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Lorne Maclean on 

Frozen Embryos
Lorne MacLean, Q.C. Frozen Embryo Divorce Dispute Lawyer

Lorne MacLean, Q.C. and Matt Ostrow of the MacLean Family Law Group were in Vancouver Supreme Court today on a precedent setting frozen embryo custody dispute injunction case. MacLean successfully obtained an injunction on behalf of a wife to keep the 4 embryos frozen pending trial in June 2013 so they are not destroyed before this emotion laden issue can be determined for the first time in Canada.

The pre-embryos occupy a hybrid category between property and life as they are “potential persons in waiting” says MacLean who will argue that their fate and the rights of both parents are entitled to great respect.

Lorne MacLean, Q.C. argued:

Approaches in other jurisdictions have included a right-to-life approach, an approach giving pre-embryos the status of property that focuses upon the rights of the donors and the third “special respect” approach which take into account that pre-embryos occupy an interim position between property and a person, given their life potential and that special respect should be given that involves a balancing test that takes into account the rights of all parties.

The Claimant’s position is that the court should preserve this unique “hybrid” asset until the issue over whether it will be implanted in the Claimant or destroyed at the behest of the Respondent, is decided. 

Changes coming into force under section 27 the new Family Law Act will change the definition of who is a parent in cases of assisted reproduction.

Mr. Justice Nathan Smith granted the order  to transfer the embryos to the Genesis Fertility Clinic and ordered the wife was in charge of the preservation and maintenance decisions of the embryos pending trial in June 2013.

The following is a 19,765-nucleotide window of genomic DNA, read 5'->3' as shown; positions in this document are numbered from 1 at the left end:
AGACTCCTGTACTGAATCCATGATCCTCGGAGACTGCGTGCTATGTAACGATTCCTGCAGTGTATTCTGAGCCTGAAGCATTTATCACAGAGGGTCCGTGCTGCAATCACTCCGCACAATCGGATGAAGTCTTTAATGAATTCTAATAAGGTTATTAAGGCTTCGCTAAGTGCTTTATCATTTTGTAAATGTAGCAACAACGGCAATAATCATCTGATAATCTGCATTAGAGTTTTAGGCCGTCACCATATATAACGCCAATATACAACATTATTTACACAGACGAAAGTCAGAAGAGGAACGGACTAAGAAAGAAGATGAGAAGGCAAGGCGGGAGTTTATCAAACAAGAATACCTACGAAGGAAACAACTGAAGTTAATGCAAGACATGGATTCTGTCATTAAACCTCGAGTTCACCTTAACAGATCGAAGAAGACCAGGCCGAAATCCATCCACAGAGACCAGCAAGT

The trial will raise issues over:

  • the validity of consent forms for storage and use of embryos and whether they should control important decisions regarding these forms of unborn life ,
  • balancing the right to procreate against the right not to be forced to procreate in deciding
  • whether the embryos can be used by the mother to conceive, whether the embryos will remain frozen indefinitely or whether they should be destroyed.
  • a section 7 Charter challenge and a constitutional challenge as to whether section 8 of the Human Assisted Reproduction Act is ultra vires the Federal Government’s authority. Section 7 of the Canadian Charter of Rights and Freedoms is a constitutional provision that protects an individual’s autonomy and personal legal rights from actions of the government in Canada. There are three types of protection within the section, namely the right to life, liberty, and security of the person. Denials of these rights are constitutional only if the denials do not breach what is referred to as fundamental justice.

Stay tuned for more developments on this game changing case for Canadians.